Playing background music while sleeping is becoming increasingly popular, but what impact does it actually have on your sleep quality?
Music is often celebrated for its ability to inspire, evoke emotion, and bring people together. But one thing we don’t often hear is that music is a useful tool for improving our sleep hygiene.
However, in recent years more and more of us have taken to listening to music while we fall and stay asleep. Fans of this technique hail music as a way to relax, feel at ease, and reduce background noise.
But how useful is music when it comes to sleep, and what kind of music is the best option for helping you nod off?
Can music actually help you sleep?
Using music as a way to sleep isn’t a new phenomenon. Parents and caregivers have relied on lullabies as a way to calm restless children for generations, after all, and studies have found that children of all ages – from newborns to primary school students – tend to sleep better after listening to soothing music.
But children aren’t the only ones who can benefit here. One study carried out by the National Centre of Biotechnology Information found that adults who listened to 45 minutes of music before going to sleep reported better sleep quality from the very first night, and these benefits only grew as they continued to use music in their nightly routine.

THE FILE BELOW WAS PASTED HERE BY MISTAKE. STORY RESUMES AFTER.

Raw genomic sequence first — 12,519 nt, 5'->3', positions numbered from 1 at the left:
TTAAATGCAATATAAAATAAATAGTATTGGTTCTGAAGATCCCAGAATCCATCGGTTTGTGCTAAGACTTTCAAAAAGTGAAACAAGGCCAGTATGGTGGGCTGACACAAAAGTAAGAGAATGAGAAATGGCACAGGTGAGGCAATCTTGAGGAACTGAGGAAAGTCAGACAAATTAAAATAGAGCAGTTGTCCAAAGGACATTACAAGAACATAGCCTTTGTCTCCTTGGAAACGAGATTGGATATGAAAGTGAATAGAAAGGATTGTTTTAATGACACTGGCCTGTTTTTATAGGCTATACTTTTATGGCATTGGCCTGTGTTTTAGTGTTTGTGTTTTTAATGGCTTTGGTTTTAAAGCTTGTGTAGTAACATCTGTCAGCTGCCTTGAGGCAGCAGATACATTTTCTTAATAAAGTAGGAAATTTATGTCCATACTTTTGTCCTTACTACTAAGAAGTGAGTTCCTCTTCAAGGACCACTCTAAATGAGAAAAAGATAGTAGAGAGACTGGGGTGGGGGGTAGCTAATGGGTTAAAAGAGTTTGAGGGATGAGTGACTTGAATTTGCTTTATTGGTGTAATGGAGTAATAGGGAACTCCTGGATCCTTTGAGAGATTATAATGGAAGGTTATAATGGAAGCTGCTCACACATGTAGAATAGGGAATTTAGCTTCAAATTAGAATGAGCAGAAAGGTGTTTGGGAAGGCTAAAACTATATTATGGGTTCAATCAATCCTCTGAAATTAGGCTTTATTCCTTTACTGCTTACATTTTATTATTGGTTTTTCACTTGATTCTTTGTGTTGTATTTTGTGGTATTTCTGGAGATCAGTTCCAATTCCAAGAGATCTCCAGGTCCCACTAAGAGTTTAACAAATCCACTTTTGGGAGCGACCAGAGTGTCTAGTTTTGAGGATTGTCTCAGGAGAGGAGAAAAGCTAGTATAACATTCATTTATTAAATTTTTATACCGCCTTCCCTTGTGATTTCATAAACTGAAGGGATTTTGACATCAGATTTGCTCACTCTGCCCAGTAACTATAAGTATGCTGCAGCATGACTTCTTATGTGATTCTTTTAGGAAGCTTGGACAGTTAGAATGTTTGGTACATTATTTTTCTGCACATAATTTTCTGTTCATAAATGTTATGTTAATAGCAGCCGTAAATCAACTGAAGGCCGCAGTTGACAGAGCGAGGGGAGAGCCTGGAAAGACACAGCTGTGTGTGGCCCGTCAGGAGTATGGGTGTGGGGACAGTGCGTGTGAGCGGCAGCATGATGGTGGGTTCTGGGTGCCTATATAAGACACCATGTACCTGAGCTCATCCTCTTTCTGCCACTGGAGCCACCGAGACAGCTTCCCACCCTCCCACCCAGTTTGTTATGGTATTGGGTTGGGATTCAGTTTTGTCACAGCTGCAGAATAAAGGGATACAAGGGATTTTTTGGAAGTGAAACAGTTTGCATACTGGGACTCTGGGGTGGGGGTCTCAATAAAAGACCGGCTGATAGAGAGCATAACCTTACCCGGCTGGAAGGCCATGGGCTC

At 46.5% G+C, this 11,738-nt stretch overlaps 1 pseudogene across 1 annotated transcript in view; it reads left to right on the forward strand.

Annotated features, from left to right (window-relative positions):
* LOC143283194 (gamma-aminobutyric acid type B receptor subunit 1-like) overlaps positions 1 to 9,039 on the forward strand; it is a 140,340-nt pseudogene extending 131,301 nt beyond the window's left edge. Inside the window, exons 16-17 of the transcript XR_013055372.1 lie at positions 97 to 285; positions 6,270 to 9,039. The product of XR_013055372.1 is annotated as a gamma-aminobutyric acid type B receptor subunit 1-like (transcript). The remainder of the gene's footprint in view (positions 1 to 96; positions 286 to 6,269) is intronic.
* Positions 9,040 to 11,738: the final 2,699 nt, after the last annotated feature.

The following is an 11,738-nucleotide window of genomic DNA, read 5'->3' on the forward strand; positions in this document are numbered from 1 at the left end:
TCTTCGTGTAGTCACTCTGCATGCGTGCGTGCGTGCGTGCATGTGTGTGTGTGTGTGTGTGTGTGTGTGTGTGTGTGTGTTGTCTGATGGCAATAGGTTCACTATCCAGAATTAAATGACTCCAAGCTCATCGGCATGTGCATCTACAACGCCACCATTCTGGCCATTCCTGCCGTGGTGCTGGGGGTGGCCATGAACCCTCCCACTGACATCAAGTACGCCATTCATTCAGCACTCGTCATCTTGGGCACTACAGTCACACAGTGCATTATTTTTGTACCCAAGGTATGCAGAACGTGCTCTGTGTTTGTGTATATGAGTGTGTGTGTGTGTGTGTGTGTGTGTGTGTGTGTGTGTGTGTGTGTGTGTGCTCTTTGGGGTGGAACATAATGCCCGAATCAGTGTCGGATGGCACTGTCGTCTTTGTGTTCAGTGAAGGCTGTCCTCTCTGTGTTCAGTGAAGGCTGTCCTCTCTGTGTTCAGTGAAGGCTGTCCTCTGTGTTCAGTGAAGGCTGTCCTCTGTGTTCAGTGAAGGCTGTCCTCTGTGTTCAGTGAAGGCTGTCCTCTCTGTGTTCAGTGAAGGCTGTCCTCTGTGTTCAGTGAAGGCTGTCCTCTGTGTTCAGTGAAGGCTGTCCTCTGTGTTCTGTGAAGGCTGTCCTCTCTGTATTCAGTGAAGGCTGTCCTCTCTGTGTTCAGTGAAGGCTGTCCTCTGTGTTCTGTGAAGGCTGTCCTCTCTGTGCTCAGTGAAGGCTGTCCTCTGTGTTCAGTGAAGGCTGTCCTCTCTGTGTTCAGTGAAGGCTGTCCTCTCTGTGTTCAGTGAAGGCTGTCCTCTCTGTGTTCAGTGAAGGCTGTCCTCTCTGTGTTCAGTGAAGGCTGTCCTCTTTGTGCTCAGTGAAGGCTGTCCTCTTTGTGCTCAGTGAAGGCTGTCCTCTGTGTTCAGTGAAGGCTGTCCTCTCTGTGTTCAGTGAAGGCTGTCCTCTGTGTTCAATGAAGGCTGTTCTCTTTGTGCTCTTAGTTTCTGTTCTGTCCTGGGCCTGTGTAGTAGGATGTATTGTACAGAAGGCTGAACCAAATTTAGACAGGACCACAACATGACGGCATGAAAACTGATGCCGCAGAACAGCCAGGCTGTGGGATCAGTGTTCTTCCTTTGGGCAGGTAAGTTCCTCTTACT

Studies also show that music could have you fall asleep faster. In a study of women living with insomnia published by the Journal of Community Health Nursing, participants played music before bed for 10 consecutive nights, and the time it took to fall asleep dropped from 27-69 minutes to 6-13 minutes on average.
However, there are factors to consider. Some researchers have found that abrupt changes of song can lurch listeners our of sleep, and sleeping with headphones is considered a health risk that could cause permanent damage to your hearing.
How does music impact sleep?
As the brain interprets the music we hear, it has direct physical effects on the body. Depending on the music you’re listening to, these could be physical responses which promote sleep and relaxation.
Several studies suggest that music aids sleep by impacting our hormone release, including the stress hormone cortisol. A 2011 study published in Frontiers in Psychology found that listening to music decreases levels of cortisol, helping to reduce stress levels. Music also triggers the release of dopamine, also known as the pleasure hormone, which can help to reduce feelings of acute and chronic pain.
What kind of music is best?
If you do decide to listen to music to help you sleep, it should come as no surprise to hear that slower tempos are the best option. However, outside of that there is no clear consensus about the best music to listen to for sleep, as your body’s reaction to music is based primarily on your own individual music taste.
The best way to make music work for your sleep health is to incorporate it into your routine every night, creating a calm and consistent schedule that you can stick to. It’s also best to avoid songs with that evoke a strong emotional response, instead opting for music which makes you feel more positive.
In the end, it’s about finding what works for you. Some people will find music to be a useful way to relax the mind and drown out background noise, while others will find it too distracting.